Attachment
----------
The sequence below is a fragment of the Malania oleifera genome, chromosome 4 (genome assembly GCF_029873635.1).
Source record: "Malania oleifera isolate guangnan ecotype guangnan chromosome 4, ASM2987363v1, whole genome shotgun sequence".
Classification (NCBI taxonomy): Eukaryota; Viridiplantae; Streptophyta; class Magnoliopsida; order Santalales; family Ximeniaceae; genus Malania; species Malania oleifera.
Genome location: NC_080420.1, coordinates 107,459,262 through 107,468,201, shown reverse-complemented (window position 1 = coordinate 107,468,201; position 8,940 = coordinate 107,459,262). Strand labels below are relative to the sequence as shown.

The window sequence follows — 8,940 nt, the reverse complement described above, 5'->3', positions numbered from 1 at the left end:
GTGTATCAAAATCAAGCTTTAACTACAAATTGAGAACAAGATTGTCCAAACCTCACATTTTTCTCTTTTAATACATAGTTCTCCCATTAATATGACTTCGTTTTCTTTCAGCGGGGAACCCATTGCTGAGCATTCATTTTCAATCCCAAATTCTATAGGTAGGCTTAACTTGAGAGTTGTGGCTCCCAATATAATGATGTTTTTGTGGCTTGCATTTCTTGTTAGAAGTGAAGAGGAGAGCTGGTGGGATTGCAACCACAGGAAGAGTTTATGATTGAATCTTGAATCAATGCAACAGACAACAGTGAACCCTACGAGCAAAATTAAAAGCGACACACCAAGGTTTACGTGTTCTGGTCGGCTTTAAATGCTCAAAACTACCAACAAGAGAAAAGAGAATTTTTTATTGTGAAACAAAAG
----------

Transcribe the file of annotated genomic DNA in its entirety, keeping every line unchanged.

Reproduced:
The sequence below is a fragment of the Malania oleifera genome, chromosome 4 (genome assembly GCF_029873635.1).
Source record: "Malania oleifera isolate guangnan ecotype guangnan chromosome 4, ASM2987363v1, whole genome shotgun sequence".
Classification (NCBI taxonomy): Eukaryota; Viridiplantae; Streptophyta; class Magnoliopsida; order Santalales; family Ximeniaceae; genus Malania; species Malania oleifera.
Genome location: NC_080420.1, coordinates 107,459,262 through 107,468,201, shown reverse-complemented (window position 1 = coordinate 107,468,201; position 8,940 = coordinate 107,459,262). Strand labels below are relative to the sequence as shown.

The window sequence follows — 8,940 nt, the reverse complement described above, 5'->3', positions numbered from 1 at the left end:
GTGTATCAAAATCAAGCTTTAACTACAAATTGAGAACAAGATTGTCCAAACCTCACATTTTTCTCTTTTAATACATAGTTCTCCCATTAATATGACTTCGTTTTCTTTCAGCGGGGAACCCATTGCTGAGCATTCATTTTCAATCCCAAATTCTATAGGTAGGCTTAACTTGAGAGTTGTGGCTCCCAATATAATGATGTTTTTGTGGCTTGCATTTCTTGTTAGAAGTGAAGAGGAGAGCTGGTGGGATTGCAACCACAGGAAGAGTTTATGATTGAATCTTGAATCAATGCAACAGACAACAGTGAACCCTACGAGCAAAATTAAAAGCGACACACCAAGGTTTACGTGTTCTGGTCGGCTTTAAATGCTCAAAACTACCAACAAGAGAAAAGAGAATTTTTTATTGTGAAACAAAAG